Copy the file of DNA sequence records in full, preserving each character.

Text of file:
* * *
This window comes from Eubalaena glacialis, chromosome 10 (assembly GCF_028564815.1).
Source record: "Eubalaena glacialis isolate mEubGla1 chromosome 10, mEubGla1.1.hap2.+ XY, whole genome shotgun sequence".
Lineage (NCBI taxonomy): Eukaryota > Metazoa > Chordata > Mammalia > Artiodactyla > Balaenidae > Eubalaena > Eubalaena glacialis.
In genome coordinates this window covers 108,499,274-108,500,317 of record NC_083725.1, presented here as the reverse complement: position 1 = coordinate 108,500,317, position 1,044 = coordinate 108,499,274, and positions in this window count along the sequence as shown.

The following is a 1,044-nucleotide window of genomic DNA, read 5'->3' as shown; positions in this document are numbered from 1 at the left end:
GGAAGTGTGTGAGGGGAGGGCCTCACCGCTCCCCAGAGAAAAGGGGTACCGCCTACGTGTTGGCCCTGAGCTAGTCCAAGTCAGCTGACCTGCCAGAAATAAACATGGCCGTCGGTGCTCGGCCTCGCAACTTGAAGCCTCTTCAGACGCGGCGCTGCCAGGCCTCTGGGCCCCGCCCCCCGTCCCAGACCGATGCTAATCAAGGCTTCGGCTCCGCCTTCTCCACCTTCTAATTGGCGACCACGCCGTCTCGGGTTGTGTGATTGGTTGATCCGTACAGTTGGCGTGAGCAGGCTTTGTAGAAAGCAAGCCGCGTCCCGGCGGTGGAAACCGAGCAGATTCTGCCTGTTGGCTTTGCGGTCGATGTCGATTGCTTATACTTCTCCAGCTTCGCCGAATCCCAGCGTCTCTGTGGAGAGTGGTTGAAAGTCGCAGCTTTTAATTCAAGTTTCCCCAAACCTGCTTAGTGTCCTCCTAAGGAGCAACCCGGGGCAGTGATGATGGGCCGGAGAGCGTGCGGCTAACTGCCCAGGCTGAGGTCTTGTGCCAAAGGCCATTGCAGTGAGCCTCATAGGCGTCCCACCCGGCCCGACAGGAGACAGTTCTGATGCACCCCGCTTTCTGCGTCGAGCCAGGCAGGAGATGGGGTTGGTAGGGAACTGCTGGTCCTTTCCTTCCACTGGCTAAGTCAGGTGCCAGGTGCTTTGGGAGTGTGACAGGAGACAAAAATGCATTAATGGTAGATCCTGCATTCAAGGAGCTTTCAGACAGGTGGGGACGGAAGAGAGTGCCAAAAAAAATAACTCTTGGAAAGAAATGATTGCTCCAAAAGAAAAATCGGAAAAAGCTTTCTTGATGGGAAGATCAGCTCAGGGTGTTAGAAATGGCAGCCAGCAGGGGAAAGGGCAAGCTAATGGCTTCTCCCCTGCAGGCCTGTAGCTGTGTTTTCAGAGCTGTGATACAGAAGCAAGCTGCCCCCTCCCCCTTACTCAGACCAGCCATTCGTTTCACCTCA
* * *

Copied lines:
This window comes from Eubalaena glacialis, chromosome 10 (assembly GCF_028564815.1).
Source record: "Eubalaena glacialis isolate mEubGla1 chromosome 10, mEubGla1.1.hap2.+ XY, whole genome shotgun sequence".
Lineage (NCBI taxonomy): Eukaryota > Metazoa > Chordata > Mammalia > Artiodactyla > Balaenidae > Eubalaena > Eubalaena glacialis.
In genome coordinates this window covers 108,499,274-108,500,317 of record NC_083725.1, presented here as the reverse complement: position 1 = coordinate 108,500,317, position 1,044 = coordinate 108,499,274, and positions in this window count along the sequence as shown.

The following is a 1,044-nucleotide window of genomic DNA, read 5'->3' as shown; positions in this document are numbered from 1 at the left end:
GGAAGTGTGTGAGGGGAGGGCCTCACCGCTCCCCAGAGAAAAGGGGTACCGCCTACGTGTTGGCCCTGAGCTAGTCCAAGTCAGCTGACCTGCCAGAAATAAACATGGCCGTCGGTGCTCGGCCTCGCAACTTGAAGCCTCTTCAGACGCGGCGCTGCCAGGCCTCTGGGCCCCGCCCCCCGTCCCAGACCGATGCTAATCAAGGCTTCGGCTCCGCCTTCTCCACCTTCTAATTGGCGACCACGCCGTCTCGGGTTGTGTGATTGGTTGATCCGTACAGTTGGCGTGAGCAGGCTTTGTAGAAAGCAAGCCGCGTCCCGGCGGTGGAAACCGAGCAGATTCTGCCTGTTGGCTTTGCGGTCGATGTCGATTGCTTATACTTCTCCAGCTTCGCCGAATCCCAGCGTCTCTGTGGAGAGTGGTTGAAAGTCGCAGCTTTTAATTCAAGTTTCCCCAAACCTGCTTAGTGTCCTCCTAAGGAGCAACCCGGGGCAGTGATGATGGGCCGGAGAGCGTGCGGCTAACTGCCCAGGCTGAGGTCTTGTGCCAAAGGCCATTGCAGTGAGCCTCATAGGCGTCCCACCCGGCCCGACAGGAGACAGTTCTGATGCACCCCGCTTTCTGCGTCGAGCCAGGCAGGAGATGGGGTTGGTAGGGAACTGCTGGTCCTTTCCTTCCACTGGCTAAGTCAGGTGCCAGGTGCTTTGGGAGTGTGACAGGAGACAAAAATGCATTAATGGTAGATCCTGCATTCAAGGAGCTTTCAGACAGGTGGGGACGGAAGAGAGTGCCAAAAAAAATAACTCTTGGAAAGAAATGATTGCTCCAAAAGAAAAATCGGAAAAAGCTTTCTTGATGGGAAGATCAGCTCAGGGTGTTAGAAATGGCAGCCAGCAGGGGAAAGGGCAAGCTAATGGCTTCTCCCCTGCAGGCCTGTAGCTGTGTTTTCAGAGCTGTGATACAGAAGCAAGCTGCCCCCTCCCCCTTACTCAGACCAGCCATTCGTTTCACCTCA